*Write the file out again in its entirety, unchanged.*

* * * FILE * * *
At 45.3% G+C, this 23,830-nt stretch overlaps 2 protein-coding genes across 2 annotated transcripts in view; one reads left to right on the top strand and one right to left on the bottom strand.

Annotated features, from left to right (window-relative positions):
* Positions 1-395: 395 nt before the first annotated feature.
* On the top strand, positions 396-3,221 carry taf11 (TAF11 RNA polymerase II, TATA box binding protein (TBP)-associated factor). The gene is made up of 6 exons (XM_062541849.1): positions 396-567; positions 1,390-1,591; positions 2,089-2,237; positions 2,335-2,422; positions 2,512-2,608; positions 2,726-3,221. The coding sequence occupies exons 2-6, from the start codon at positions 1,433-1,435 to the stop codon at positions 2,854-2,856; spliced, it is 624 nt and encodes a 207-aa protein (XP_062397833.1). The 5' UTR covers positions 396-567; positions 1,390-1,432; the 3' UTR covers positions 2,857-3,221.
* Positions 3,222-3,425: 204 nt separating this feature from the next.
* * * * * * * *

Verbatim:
At 45.3% G+C, this 23,830-nt stretch overlaps 2 protein-coding genes across 2 annotated transcripts in view; one reads left to right on the top strand and one right to left on the bottom strand.

Annotated features, from left to right (window-relative positions):
* Positions 1-395: 395 nt before the first annotated feature.
* On the top strand, positions 396-3,221 carry taf11 (TAF11 RNA polymerase II, TATA box binding protein (TBP)-associated factor). The gene is made up of 6 exons (XM_062541849.1): positions 396-567; positions 1,390-1,591; positions 2,089-2,237; positions 2,335-2,422; positions 2,512-2,608; positions 2,726-3,221. The coding sequence occupies exons 2-6, from the start codon at positions 1,433-1,435 to the stop codon at positions 2,854-2,856; spliced, it is 624 nt and encodes a 207-aa protein (XP_062397833.1). The 5' UTR covers positions 396-567; positions 1,390-1,432; the 3' UTR covers positions 2,857-3,221.
* Positions 3,222-3,425: 204 nt separating this feature from the next.